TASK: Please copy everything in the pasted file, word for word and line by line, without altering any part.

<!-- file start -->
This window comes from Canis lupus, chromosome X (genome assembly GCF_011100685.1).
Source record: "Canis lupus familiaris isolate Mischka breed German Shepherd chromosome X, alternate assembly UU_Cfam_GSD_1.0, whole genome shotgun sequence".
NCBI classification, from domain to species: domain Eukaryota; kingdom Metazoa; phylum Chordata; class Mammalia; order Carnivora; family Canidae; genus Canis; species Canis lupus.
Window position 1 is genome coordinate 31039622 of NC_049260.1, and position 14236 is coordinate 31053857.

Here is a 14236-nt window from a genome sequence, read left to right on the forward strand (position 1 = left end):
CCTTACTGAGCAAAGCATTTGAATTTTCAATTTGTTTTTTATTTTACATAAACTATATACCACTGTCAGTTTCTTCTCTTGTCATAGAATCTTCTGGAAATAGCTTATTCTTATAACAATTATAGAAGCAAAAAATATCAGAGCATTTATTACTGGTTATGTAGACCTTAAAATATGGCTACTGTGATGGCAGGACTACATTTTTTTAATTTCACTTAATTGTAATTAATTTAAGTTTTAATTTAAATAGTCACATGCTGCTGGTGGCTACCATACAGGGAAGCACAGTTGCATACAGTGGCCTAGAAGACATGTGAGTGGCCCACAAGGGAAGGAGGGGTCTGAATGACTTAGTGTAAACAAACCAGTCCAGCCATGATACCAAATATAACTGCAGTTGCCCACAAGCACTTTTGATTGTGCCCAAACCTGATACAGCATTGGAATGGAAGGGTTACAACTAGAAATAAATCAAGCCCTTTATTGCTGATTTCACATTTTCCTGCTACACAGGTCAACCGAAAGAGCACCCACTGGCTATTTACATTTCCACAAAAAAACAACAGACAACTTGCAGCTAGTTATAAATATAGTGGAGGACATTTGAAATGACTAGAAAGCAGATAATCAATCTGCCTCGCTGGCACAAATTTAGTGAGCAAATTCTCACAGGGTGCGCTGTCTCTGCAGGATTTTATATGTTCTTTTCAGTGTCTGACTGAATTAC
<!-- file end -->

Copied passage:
This window comes from Canis lupus, chromosome X (genome assembly GCF_011100685.1).
Source record: "Canis lupus familiaris isolate Mischka breed German Shepherd chromosome X, alternate assembly UU_Cfam_GSD_1.0, whole genome shotgun sequence".
NCBI classification, from domain to species: domain Eukaryota; kingdom Metazoa; phylum Chordata; class Mammalia; order Carnivora; family Canidae; genus Canis; species Canis lupus.
Window position 1 is genome coordinate 31039622 of NC_049260.1, and position 14236 is coordinate 31053857.

Here is a 14236-nt window from a genome sequence, read left to right on the forward strand (position 1 = left end):
CCTTACTGAGCAAAGCATTTGAATTTTCAATTTGTTTTTTATTTTACATAAACTATATACCACTGTCAGTTTCTTCTCTTGTCATAGAATCTTCTGGAAATAGCTTATTCTTATAACAATTATAGAAGCAAAAAATATCAGAGCATTTATTACTGGTTATGTAGACCTTAAAATATGGCTACTGTGATGGCAGGACTACATTTTTTTAATTTCACTTAATTGTAATTAATTTAAGTTTTAATTTAAATAGTCACATGCTGCTGGTGGCTACCATACAGGGAAGCACAGTTGCATACAGTGGCCTAGAAGACATGTGAGTGGCCCACAAGGGAAGGAGGGGTCTGAATGACTTAGTGTAAACAAACCAGTCCAGCCATGATACCAAATATAACTGCAGTTGCCCACAAGCACTTTTGATTGTGCCCAAACCTGATACAGCATTGGAATGGAAGGGTTACAACTAGAAATAAATCAAGCCCTTTATTGCTGATTTCACATTTTCCTGCTACACAGGTCAACCGAAAGAGCACCCACTGGCTATTTACATTTCCACAAAAAAACAACAGACAACTTGCAGCTAGTTATAAATATAGTGGAGGACATTTGAAATGACTAGAAAGCAGATAATCAATCTGCCTCGCTGGCACAAATTTAGTGAGCAAATTCTCACAGGGTGCGCTGTCTCTGCAGGATTTTATATGTTCTTTTCAGTGTCTGACTGAATTAC